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Next time you check in to a Marriott hotel, you might find an unexpected guest in your room: Alexa.
Amazon announced a partnership with the hotel company to add Amazon Echo smart speakers into a select number of rooms.
Guests can use the Alexa-enabled device to order room service, turn on the lights, set alarms, notify housekeeping, ask for hotel information, call the front desk, play music and other typical Alexa functions.
In a promo video posted to Amazon.com, a hotel guest is seen using various Echo models, such as the tall silo-shaped signature speaker and the hockey puck-sized Amazon Echo Dot.
Guests won’t need an Amazon account to use the devices. But in the future, Amazon will allow them to sign in to their accounts to play their playlists and audiobooks.
But, Is Alexa Always Listening?
Having an Alexa device in a hotel room may make some guests feel uneasy — but, in theory, they could unplug it. The gadget has sparked privacy concerns in recent years. In May, an Amazon Echo user based in Oregon accused the device of recording a conversation without their knowledge and sending it to a coworker.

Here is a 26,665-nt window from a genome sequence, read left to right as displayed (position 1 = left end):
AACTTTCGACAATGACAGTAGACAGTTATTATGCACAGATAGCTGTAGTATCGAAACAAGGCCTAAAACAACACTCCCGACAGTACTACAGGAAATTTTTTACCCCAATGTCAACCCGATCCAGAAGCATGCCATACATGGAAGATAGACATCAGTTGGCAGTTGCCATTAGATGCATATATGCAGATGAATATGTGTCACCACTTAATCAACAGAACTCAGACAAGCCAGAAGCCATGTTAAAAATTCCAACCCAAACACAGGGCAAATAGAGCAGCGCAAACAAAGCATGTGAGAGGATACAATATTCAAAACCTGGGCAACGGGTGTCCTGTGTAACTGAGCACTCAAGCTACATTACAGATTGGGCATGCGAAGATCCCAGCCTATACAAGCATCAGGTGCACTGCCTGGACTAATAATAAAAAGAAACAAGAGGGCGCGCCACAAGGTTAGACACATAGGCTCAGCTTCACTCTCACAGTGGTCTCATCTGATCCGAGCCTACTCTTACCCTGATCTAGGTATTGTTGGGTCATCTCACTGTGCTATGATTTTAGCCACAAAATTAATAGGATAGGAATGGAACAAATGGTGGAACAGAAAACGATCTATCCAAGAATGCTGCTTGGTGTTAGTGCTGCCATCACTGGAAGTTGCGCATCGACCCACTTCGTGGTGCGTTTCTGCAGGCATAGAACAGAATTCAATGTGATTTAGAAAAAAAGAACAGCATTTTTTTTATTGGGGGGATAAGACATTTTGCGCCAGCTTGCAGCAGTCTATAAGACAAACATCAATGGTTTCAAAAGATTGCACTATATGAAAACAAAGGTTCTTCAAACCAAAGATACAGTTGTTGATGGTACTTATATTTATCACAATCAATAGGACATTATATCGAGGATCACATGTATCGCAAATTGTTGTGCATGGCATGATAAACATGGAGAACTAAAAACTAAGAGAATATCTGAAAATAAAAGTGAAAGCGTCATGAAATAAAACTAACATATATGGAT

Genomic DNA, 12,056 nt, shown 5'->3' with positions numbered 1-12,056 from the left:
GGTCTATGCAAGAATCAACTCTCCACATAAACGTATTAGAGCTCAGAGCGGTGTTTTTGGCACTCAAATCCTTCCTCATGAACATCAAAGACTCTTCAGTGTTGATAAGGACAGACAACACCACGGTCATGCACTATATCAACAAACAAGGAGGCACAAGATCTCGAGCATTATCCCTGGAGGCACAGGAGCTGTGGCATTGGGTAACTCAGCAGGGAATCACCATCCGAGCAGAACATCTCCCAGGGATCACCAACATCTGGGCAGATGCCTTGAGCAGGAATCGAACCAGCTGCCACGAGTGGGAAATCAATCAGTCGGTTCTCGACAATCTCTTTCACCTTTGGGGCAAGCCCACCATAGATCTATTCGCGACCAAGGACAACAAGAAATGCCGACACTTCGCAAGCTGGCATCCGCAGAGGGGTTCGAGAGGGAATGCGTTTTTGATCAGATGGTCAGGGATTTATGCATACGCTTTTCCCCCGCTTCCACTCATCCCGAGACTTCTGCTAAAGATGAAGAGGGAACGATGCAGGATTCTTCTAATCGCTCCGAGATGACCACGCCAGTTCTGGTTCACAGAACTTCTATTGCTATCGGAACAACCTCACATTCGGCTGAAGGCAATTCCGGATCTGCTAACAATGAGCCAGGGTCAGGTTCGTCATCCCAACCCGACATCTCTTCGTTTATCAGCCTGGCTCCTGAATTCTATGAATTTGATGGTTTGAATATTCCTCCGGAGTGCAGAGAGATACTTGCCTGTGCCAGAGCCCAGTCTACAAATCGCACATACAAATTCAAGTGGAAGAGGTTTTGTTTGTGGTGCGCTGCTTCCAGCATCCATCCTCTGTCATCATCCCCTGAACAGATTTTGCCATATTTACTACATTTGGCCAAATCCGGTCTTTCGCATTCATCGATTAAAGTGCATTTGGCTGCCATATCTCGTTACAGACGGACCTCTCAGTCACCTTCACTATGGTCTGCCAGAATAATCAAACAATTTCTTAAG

In its Alexa for Hospitality FAQs, Amazon briefly addresses privacy concerns, noting the microphone can be turned off and properties “can’t listen to what you said to Alexa or what she said back.”
The company didn’t clarify how many rooms will get the voice-controlled gadget, but said it will be rolling out across its family of brands, including Marriott Hotels, Westin Hotels, St. Regis, Aloft and Autograph Collection Hotels.
Written by Jordan Valinsky for CNN.
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